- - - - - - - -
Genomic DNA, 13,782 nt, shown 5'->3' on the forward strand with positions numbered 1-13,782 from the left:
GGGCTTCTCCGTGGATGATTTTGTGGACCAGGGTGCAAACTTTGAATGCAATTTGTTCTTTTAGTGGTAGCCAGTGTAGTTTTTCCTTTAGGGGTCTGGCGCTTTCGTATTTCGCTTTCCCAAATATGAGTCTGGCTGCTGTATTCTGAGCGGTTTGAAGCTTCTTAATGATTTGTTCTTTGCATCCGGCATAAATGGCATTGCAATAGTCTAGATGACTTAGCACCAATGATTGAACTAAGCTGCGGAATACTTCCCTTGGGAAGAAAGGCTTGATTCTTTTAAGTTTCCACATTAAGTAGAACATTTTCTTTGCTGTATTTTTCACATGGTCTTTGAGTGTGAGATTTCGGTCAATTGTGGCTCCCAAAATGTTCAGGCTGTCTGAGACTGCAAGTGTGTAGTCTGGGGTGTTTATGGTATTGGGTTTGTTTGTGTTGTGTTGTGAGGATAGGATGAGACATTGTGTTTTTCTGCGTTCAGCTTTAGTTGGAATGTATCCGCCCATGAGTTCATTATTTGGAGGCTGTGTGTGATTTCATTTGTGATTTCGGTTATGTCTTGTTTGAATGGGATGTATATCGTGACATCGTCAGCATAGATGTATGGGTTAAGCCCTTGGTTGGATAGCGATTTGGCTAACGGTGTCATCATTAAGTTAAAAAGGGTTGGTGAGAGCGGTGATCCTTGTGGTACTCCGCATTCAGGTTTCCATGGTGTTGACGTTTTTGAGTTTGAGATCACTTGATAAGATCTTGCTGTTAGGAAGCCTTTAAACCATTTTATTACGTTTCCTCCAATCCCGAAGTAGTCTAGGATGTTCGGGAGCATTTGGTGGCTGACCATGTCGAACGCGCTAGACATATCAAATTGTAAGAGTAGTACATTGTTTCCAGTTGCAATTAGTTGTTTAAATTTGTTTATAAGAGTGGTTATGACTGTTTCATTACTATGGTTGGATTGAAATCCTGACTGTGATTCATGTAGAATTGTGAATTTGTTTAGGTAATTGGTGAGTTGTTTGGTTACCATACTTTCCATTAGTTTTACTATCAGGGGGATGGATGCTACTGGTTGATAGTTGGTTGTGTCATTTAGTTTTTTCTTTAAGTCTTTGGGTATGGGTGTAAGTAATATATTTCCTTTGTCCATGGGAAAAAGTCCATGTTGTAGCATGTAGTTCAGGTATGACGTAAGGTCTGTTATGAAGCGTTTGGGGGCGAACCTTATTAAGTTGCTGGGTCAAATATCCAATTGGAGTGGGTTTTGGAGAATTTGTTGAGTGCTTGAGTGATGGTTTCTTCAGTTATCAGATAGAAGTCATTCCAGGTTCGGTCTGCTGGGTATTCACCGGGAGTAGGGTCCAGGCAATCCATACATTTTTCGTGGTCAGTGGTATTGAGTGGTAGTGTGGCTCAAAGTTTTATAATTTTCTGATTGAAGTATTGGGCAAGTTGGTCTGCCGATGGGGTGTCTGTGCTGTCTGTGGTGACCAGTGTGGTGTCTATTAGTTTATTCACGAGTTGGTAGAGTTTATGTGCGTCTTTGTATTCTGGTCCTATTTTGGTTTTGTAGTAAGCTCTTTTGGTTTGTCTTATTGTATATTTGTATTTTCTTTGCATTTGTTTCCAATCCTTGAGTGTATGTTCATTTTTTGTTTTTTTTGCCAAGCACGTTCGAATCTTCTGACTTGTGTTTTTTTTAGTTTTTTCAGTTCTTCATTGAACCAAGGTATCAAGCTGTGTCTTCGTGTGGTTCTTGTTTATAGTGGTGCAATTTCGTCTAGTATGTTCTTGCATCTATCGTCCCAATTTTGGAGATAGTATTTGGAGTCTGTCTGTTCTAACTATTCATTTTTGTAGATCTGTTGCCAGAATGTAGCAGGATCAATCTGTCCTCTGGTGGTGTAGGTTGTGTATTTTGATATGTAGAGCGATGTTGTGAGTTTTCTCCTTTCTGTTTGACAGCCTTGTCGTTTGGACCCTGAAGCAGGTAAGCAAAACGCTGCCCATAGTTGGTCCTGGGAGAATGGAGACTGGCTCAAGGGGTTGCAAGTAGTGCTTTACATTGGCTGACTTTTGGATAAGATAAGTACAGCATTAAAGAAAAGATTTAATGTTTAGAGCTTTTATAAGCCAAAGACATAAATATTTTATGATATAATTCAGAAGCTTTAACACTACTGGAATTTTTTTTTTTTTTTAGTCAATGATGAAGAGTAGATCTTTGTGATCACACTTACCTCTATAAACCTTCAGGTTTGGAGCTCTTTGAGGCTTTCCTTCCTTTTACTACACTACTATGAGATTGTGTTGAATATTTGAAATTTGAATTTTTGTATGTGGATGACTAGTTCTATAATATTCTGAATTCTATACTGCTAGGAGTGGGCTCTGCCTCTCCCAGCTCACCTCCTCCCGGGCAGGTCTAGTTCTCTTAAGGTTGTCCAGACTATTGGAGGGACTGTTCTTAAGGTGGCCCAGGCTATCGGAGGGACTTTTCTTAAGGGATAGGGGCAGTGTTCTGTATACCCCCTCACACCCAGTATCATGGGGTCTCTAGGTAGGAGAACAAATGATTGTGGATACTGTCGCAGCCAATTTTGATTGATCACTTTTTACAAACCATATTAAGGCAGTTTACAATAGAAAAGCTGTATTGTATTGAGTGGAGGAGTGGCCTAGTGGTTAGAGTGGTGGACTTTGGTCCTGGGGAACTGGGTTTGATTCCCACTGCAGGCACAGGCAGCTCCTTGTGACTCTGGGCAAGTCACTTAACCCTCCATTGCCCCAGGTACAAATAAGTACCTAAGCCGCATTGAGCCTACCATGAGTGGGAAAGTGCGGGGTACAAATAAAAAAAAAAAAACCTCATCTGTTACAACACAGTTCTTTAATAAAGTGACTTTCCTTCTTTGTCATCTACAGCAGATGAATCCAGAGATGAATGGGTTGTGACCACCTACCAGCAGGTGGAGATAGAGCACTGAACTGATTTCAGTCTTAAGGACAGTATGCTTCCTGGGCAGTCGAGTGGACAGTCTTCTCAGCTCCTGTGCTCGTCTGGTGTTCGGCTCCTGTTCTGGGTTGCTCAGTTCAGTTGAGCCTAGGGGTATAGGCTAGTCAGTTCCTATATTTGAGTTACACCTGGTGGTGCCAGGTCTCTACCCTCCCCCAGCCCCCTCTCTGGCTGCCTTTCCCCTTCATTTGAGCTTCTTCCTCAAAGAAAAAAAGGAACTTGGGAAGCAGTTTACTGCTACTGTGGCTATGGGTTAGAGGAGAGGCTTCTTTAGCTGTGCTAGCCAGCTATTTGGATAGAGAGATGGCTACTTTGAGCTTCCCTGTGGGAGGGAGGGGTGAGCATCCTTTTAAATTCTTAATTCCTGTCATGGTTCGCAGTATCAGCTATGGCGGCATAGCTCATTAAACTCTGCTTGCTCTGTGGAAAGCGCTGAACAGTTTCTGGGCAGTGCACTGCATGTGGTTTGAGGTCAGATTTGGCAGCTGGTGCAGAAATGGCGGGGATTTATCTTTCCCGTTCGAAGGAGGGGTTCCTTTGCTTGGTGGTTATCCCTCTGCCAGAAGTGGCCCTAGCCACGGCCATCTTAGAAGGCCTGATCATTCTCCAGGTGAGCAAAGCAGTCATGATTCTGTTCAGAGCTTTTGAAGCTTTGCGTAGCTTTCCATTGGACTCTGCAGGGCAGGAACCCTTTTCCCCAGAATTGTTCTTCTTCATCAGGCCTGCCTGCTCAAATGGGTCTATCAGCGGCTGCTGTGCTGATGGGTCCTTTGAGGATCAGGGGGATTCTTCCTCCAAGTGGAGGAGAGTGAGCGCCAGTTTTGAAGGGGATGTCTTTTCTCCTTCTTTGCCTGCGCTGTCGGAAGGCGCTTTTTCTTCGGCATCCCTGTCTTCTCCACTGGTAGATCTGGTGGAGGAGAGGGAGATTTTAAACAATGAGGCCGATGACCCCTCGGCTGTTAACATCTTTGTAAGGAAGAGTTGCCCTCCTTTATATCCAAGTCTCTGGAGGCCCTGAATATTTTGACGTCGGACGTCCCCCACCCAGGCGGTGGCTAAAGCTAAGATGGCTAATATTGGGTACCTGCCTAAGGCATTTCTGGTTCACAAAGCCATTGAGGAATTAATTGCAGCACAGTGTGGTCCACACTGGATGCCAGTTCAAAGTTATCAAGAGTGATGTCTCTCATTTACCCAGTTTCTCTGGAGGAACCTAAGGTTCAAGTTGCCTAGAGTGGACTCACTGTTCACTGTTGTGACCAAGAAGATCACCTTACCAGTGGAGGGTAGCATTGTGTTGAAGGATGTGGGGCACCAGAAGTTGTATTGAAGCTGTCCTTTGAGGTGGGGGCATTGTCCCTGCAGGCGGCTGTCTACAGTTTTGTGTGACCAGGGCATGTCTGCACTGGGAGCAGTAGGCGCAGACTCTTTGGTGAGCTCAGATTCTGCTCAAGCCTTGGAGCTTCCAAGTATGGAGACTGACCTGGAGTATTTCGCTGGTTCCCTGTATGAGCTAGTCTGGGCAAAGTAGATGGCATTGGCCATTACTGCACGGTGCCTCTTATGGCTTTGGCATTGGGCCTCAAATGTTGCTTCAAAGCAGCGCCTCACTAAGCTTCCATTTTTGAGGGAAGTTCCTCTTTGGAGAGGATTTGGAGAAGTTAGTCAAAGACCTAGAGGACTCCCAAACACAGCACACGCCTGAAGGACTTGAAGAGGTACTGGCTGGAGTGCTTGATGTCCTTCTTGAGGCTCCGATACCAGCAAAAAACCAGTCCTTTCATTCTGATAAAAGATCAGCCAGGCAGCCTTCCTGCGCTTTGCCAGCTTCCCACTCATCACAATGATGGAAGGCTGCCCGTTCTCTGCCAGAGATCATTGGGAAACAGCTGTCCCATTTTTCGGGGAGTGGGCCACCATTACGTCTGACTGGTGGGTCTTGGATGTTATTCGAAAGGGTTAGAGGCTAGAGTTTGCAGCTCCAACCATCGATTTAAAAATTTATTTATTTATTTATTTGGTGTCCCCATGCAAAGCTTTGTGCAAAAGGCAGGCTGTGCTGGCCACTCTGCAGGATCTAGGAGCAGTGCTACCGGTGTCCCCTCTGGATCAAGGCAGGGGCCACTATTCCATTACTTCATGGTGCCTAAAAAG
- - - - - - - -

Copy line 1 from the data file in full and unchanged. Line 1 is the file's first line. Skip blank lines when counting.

Genomic DNA, 13,782 nt, shown 5'->3' on the forward strand with positions numbered 1-13,782 from the left: